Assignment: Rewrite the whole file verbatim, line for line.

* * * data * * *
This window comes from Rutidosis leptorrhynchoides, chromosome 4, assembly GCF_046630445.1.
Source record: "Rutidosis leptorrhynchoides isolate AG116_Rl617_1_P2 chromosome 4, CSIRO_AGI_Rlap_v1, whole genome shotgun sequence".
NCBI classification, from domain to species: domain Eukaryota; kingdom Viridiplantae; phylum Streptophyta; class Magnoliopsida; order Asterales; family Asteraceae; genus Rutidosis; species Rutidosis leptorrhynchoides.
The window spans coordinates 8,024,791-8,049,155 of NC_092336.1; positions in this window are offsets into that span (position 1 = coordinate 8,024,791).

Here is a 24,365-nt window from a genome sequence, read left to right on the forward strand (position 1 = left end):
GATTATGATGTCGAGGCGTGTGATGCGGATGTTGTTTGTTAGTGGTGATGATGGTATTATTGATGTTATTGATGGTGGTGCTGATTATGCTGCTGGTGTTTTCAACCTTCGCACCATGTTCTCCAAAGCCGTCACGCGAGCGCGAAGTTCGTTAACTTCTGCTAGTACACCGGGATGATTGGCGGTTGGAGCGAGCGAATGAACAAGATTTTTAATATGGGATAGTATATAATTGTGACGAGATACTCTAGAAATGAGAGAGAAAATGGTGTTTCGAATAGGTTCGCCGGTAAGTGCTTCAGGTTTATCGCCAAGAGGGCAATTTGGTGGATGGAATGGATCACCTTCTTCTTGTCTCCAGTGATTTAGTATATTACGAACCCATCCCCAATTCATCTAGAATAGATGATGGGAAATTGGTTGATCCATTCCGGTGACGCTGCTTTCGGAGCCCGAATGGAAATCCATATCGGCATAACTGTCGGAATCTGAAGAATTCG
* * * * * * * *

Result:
This window comes from Rutidosis leptorrhynchoides, chromosome 4, assembly GCF_046630445.1.
Source record: "Rutidosis leptorrhynchoides isolate AG116_Rl617_1_P2 chromosome 4, CSIRO_AGI_Rlap_v1, whole genome shotgun sequence".
NCBI classification, from domain to species: domain Eukaryota; kingdom Viridiplantae; phylum Streptophyta; class Magnoliopsida; order Asterales; family Asteraceae; genus Rutidosis; species Rutidosis leptorrhynchoides.
The window spans coordinates 8,024,791-8,049,155 of NC_092336.1; positions in this window are offsets into that span (position 1 = coordinate 8,024,791).

Here is a 24,365-nt window from a genome sequence, read left to right on the forward strand (position 1 = left end):
GATTATGATGTCGAGGCGTGTGATGCGGATGTTGTTTGTTAGTGGTGATGATGGTATTATTGATGTTATTGATGGTGGTGCTGATTATGCTGCTGGTGTTTTCAACCTTCGCACCATGTTCTCCAAAGCCGTCACGCGAGCGCGAAGTTCGTTAACTTCTGCTAGTACACCGGGATGATTGGCGGTTGGAGCGAGCGAATGAACAAGATTTTTAATATGGGATAGTATATAATTGTGACGAGATACTCTAGAAATGAGAGAGAAAATGGTGTTTCGAATAGGTTCGCCGGTAAGTGCTTCAGGTTTATCGCCAAGAGGGCAATTTGGTGGATGGAATGGATCACCTTCTTCTTGTCTCCAGTGATTTAGTATATTACGAACCCATCCCCAATTCATCTAGAATAGATGATGGGAAATTGGTTGATCCATTCCGGTGACGCTGCTTTCGGAGCCCGAATGGAAATCCATATCGGCATAACTGTCGGAATCTGAAGAATTCG